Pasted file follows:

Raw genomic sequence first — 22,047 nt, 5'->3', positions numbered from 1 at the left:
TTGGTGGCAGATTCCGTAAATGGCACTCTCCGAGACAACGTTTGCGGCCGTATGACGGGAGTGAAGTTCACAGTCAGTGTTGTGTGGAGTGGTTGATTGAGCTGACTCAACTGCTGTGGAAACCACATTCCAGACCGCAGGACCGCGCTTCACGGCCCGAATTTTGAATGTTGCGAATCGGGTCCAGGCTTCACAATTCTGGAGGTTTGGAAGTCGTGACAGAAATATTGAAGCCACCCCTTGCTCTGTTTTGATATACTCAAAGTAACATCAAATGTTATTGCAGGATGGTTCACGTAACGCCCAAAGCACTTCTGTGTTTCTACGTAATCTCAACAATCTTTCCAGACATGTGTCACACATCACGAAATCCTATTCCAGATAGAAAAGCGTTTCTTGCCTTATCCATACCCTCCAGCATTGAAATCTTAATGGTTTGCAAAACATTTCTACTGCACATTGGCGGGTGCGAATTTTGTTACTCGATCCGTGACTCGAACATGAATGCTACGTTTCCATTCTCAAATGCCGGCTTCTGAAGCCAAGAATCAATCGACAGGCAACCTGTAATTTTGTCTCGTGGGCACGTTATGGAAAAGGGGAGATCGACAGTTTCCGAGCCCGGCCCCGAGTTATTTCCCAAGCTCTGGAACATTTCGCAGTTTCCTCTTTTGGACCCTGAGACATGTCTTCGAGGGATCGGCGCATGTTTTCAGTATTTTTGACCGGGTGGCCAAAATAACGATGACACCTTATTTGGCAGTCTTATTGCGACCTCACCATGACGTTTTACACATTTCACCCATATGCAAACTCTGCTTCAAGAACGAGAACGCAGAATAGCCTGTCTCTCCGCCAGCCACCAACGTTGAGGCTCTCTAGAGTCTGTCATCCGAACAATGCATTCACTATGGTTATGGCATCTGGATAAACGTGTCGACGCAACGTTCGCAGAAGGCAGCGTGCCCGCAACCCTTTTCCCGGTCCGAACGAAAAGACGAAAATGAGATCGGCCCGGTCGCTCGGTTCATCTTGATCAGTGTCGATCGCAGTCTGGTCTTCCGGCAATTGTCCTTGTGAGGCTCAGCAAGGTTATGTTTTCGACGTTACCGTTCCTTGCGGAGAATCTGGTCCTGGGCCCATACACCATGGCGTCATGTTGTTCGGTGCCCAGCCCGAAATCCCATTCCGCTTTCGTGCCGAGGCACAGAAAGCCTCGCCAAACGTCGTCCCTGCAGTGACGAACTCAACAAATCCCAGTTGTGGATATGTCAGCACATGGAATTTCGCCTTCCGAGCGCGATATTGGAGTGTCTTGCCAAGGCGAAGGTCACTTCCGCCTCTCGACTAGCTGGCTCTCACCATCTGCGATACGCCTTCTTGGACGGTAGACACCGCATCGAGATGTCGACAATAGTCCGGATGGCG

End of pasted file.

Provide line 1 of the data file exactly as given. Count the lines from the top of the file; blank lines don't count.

Raw genomic sequence first — 22,047 nt, 5'->3', positions numbered from 1 at the left: